All cells share four common components: 1) a plasma membrane, an outer covering that separates the cell’s interior from its surrounding environment; 2) cytoplasm, consisting of a jelly-like region within the cell in which other cellular components are found; 3) DNA, the genetic material of the cell; and 4) ribosomes, particles that synthesize proteins. However, prokaryotes differ from eukaryotic cells in several ways.
Components of Prokaryotic Cells
A prokaryotic cell is a simple, single-celled (unicellular) organism that lacks a nucleus, or any other membrane-bound organelle. We will shortly come to see that this is significantly different in eukaryotes. Prokaryotic DNA is found in the central part of the cell: a darkened region called the nucleoid (Figure 1).
Unlike Archaea and eukaryotes, bacteria have a cell wall made of peptidoglycan (molecules comprised of sugars and amino acids) and many have a polysaccharide capsule. The cell wall acts as an extra layer of protection, helps the cell maintain its shape, and prevents dehydration. The capsule enables the cell to attach to surfaces in its environment. Some prokaryotes have flagella, pili, or fimbriae. Flagella are used for locomotion. Pili are used to exchange genetic material during a type of reproduction called conjugation. Fimbriae are protein appendages used by bacteria to attach to other cells.
A eukaryotic cell is a cell that has a membrane-bound nucleus and other membrane-bound compartments called organelles. There are many different types of organelles, each with a highly specialized function (see Figure 3). The word eukaryotic means “true kernel” or “true nucleus,” alluding to the presence of the membrane-bound nucleus in these cells. The word “organelle” means “little organ,” and, as already mentioned, organelles have specialized cellular functions, just as the organs of your body have specialized functions.
At 0.1–5.0 µm in diameter, most prokaryotic cells are significantly smaller than eukaryotic cells, which have diameters ranging from 10–100 µm (Figure 3). The small size of prokaryotes allows ions and organic molecules that enter them to quickly spread to other parts of the cell. Similarly, any wastes produced within a prokaryotic cell can quickly move out. However, larger eukaryotic cells have evolved different structural adaptations to enhance cellular transport. Indeed, the large size of these cells would not be possible without these adaptations. In general, cell size is limited because volume increases much more quickly than does cell surface area. As a cell becomes larger, it becomes more and more difficult for the cell to acquire sufficient materials to support the processes inside the cell, because the relative size of the surface area through which materials must be transported declines.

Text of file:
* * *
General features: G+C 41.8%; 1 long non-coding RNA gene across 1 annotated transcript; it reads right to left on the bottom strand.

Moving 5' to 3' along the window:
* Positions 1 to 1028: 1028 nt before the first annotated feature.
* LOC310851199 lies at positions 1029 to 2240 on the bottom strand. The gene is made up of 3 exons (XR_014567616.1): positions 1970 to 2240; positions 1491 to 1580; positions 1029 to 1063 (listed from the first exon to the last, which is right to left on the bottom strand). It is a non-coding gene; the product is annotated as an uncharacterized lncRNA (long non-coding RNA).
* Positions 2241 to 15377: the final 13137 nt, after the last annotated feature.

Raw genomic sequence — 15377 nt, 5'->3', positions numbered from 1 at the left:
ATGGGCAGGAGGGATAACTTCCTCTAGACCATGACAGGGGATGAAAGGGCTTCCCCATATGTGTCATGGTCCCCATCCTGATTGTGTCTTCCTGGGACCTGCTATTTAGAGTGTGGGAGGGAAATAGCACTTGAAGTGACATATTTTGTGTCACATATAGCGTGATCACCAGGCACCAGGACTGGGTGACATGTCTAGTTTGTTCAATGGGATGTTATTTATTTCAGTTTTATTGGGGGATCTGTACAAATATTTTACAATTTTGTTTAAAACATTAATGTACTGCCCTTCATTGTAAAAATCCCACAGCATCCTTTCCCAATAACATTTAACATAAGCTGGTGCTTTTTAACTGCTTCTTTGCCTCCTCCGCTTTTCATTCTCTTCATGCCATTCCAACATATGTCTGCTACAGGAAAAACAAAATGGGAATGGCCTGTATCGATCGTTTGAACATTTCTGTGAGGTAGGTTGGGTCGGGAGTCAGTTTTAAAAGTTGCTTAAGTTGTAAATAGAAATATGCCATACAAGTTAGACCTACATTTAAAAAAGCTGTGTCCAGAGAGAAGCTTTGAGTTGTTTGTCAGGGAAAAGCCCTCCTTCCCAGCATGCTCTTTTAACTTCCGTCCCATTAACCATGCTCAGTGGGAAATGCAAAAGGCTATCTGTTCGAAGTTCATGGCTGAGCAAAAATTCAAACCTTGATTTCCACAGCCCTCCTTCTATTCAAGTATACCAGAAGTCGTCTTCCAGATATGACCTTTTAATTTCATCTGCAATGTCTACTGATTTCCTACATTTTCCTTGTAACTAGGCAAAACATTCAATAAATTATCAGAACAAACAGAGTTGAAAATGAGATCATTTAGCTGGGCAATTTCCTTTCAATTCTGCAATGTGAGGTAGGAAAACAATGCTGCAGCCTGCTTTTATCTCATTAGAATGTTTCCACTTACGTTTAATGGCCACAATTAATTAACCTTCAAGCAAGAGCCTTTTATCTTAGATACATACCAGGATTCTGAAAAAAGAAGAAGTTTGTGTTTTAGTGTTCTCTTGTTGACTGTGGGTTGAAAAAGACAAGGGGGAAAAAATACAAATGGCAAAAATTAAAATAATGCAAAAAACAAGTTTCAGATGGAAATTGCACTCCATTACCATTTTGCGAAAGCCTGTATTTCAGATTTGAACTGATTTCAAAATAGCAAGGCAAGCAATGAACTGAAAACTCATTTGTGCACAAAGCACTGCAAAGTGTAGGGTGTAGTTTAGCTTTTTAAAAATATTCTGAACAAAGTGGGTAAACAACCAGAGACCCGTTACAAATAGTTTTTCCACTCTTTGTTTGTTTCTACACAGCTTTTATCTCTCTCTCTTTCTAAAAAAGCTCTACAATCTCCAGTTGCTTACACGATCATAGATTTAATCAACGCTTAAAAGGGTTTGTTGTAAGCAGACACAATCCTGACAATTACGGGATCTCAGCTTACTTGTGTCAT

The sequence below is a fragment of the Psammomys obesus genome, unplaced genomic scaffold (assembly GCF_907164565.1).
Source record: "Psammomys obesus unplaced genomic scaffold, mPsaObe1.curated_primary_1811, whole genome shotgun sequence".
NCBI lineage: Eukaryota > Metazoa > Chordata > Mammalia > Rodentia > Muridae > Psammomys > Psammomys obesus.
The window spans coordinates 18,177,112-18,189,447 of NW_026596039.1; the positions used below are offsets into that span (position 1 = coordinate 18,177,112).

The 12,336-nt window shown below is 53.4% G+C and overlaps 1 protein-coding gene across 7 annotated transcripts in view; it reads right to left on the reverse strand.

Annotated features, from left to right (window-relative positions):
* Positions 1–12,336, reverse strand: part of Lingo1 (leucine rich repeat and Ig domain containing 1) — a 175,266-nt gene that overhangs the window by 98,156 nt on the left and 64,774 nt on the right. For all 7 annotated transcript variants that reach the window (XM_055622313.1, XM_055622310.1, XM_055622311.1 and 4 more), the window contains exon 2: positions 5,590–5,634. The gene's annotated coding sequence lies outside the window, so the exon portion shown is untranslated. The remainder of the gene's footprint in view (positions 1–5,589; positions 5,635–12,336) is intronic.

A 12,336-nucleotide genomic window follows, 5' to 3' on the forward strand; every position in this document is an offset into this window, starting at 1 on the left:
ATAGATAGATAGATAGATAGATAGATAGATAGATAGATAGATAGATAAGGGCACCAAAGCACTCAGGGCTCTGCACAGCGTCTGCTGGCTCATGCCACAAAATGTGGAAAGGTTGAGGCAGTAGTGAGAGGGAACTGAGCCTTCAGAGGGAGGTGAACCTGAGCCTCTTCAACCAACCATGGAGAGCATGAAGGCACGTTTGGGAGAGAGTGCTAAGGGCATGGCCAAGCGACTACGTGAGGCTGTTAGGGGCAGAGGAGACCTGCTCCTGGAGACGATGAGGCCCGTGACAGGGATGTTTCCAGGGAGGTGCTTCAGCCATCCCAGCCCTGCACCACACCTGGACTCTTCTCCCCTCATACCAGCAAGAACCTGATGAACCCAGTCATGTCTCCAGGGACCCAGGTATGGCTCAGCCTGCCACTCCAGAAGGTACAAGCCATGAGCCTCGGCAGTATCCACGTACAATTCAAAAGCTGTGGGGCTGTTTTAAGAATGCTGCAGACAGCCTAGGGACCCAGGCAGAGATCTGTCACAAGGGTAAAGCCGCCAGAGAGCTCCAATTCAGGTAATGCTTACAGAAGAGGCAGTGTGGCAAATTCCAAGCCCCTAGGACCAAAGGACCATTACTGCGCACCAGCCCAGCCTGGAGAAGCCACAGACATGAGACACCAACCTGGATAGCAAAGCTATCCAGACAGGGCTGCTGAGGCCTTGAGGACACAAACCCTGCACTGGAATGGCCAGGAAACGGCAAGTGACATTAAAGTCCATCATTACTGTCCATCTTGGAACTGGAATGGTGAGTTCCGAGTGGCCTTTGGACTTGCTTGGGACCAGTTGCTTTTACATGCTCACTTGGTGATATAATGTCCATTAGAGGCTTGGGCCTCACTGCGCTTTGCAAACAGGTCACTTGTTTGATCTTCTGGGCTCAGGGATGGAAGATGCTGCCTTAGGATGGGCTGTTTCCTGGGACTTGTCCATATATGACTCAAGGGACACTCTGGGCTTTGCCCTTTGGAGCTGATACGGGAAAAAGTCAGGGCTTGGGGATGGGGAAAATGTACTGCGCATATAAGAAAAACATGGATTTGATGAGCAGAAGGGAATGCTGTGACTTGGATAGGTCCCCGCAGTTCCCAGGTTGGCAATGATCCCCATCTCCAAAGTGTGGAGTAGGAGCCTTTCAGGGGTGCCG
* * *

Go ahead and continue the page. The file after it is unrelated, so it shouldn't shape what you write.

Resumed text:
Animal Cells versus Plant Cells
Despite their fundamental similarities, there are some striking differences between animal and plant cells (Figure 3). Animal cells have centrioles, centrosomes, and lysosomes, whereas plant cells do not. Plant cells have a rigid cell wall that is external to the plasma membrane, chloroplasts, plasmodesmata, and plastids used for storage, and a large central vacuole, whereas animal cells do not.
From an ecological perspective, chloroplasts are a particularly important type of organelle because they perform photosynthesis. Photosynthesis forms the foundation of food chains in most ecosystems. Chloroplasts are only found in eukaryotic cells such as plants and algae. During photosynthesis, carbon dioxide, water, and light energy are used to make glucose and molecular oxygen. One major difference between algae/plants and animals is that plants/algae are able to make their own food, like glucose, whereas animals must obtain food by consuming other organisms.
Chloroplasts have outer and inner membranes, but within the space enclosed by a chloroplast’s inner membrane is a set of interconnected and stacked, fluid-filled membrane sacs called thylakoids (Figure 4 below). Each stack of thylakoids is called a granum (plural = grana). The fluid enclosed by the inner membrane and surrounding the grana is called the stroma. Each structure within the chloroplast has an important function, which is enabled by its particular shape. A common theme in biology is that form and function are interrelated. For example, the membrane-rich stacks of the thylakoids provide ample surface area to embed the proteins and pigments that are vital to photosynthesis.